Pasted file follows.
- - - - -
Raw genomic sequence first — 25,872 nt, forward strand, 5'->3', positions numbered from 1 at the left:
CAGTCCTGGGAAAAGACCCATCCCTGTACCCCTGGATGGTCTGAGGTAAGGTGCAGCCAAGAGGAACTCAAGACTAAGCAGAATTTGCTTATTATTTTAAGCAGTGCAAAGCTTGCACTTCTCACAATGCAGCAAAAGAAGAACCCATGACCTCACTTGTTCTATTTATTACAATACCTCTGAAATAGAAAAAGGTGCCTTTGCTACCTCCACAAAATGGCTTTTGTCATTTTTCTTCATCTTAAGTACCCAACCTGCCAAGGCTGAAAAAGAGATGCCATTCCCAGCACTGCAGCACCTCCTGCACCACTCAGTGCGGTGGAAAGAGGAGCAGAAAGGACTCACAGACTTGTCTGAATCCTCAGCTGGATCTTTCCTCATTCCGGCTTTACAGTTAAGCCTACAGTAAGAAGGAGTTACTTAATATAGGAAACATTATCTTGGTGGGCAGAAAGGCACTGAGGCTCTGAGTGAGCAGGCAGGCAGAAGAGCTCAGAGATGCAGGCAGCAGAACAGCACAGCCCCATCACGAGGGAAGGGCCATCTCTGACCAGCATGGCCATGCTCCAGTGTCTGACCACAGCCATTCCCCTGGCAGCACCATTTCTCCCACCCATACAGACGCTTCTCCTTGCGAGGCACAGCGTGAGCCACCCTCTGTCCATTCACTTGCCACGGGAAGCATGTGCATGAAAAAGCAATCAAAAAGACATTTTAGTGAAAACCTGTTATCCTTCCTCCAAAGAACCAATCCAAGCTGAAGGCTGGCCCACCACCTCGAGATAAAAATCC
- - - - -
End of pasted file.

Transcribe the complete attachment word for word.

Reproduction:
Raw genomic sequence first — 25,872 nt, forward strand, 5'->3', positions numbered from 1 at the left:
CAGTCCTGGGAAAAGACCCATCCCTGTACCCCTGGATGGTCTGAGGTAAGGTGCAGCCAAGAGGAACTCAAGACTAAGCAGAATTTGCTTATTATTTTAAGCAGTGCAAAGCTTGCACTTCTCACAATGCAGCAAAAGAAGAACCCATGACCTCACTTGTTCTATTTATTACAATACCTCTGAAATAGAAAAAGGTGCCTTTGCTACCTCCACAAAATGGCTTTTGTCATTTTTCTTCATCTTAAGTACCCAACCTGCCAAGGCTGAAAAAGAGATGCCATTCCCAGCACTGCAGCACCTCCTGCACCACTCAGTGCGGTGGAAAGAGGAGCAGAAAGGACTCACAGACTTGTCTGAATCCTCAGCTGGATCTTTCCTCATTCCGGCTTTACAGTTAAGCCTACAGTAAGAAGGAGTTACTTAATATAGGAAACATTATCTTGGTGGGCAGAAAGGCACTGAGGCTCTGAGTGAGCAGGCAGGCAGAAGAGCTCAGAGATGCAGGCAGCAGAACAGCACAGCCCCATCACGAGGGAAGGGCCATCTCTGACCAGCATGGCCATGCTCCAGTGTCTGACCACAGCCATTCCCCTGGCAGCACCATTTCTCCCACCCATACAGACGCTTCTCCTTGCGAGGCACAGCGTGAGCCACCCTCTGTCCATTCACTTGCCACGGGAAGCATGTGCATGAAAAAGCAATCAAAAAGACATTTTAGTGAAAACCTGTTATCCTTCCTCCAAAGAACCAATCCAAGCTGAAGGCTGGCCCACCACCTCGAGATAAAAATCC